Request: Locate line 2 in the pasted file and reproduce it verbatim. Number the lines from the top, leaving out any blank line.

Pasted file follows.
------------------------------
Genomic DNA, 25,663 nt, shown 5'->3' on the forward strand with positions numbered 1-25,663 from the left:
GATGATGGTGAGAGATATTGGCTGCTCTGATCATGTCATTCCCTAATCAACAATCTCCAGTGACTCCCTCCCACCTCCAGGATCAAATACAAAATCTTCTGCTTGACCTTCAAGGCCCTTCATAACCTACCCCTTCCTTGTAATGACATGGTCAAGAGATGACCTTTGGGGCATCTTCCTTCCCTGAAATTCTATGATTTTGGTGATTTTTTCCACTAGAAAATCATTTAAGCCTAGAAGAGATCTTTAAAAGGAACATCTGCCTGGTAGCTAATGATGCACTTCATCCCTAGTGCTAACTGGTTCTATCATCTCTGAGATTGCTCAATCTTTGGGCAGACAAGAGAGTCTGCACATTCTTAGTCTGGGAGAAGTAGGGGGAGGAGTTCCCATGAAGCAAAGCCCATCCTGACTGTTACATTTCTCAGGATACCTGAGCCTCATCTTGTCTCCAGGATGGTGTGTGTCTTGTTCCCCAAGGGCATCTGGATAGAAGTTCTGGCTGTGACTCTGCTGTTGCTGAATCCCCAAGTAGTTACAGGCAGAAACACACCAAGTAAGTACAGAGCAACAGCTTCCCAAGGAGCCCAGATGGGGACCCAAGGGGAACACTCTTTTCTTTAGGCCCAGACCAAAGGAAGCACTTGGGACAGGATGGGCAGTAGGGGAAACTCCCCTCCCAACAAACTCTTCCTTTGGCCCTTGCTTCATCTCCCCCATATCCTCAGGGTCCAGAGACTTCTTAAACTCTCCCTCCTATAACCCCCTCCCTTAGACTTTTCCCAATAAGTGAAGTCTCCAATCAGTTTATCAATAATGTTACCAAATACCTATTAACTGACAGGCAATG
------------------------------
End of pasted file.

GATGATGGTGAGAGATATTGGCTGCTCTGATCATGTCATTCCCTAATCAACAATCTCCAGTGACTCCCTCCCACCTCCAGGATCAAATACAAAATCTTCTGCTTGACCTTCAAGGCCCTTCATAACCTACCCCTTCCTTGTAATGACATGGTCAAGAGATGACCTTTGGGGCATCTTCCTTCCCTGAAATTCTATGATTTTGGTGATTTTTTCCACTAGAAAATCATTTAAGCCTAGAAGAGATCTTTAAAAGGAACATCTGCCTGGTAGCTAATGATGCACTTCATCCCTAGTGCTAACTGGTTCTATCATCTCTGAGATTGCTCAATCTTTGGGCAGACAAGAGAGTCTGCACATTCTTAGTCTGGGAGAAGTAGGGGGAGGAGTTCCCATGAAGCAAAGCCCATCCTGACTGTTACATTTCTCAGGATACCTGAGCCTCATCTTGTCTCCAGGATGGTGTGTGTCTTGTTCCCCAAGGGCATCTGGATAGAAGTTCTGGCTGTGACTCTGCTGTTGCTGAATCCCCAAGTAGTTACAGGCAGAAACACACCAAGTAAGTACAGAGCAACAGCTTCCCAAGGAGCCCAGATGGGGACCCAAGGGGAACACTCTTTTCTTTAGGCCCAGACCAAAGGAAGCACTTGGGACAGGATGGGCAGTAGGGGAAACTCCCCTCCCAACAAACTCTTCCTTTGGCCCTTGCTTCATCTCCCCCATATCCTCAGGGTCCAGAGACTTCTTAAACTCTCCCTCCTATAACCCCCTCCCTTAGACTTTTCCCAATAAGTGAAGTCTCCAATCAGTTTATCAATAATGTTACCAAATACCTATTAACTGACAGGCAATG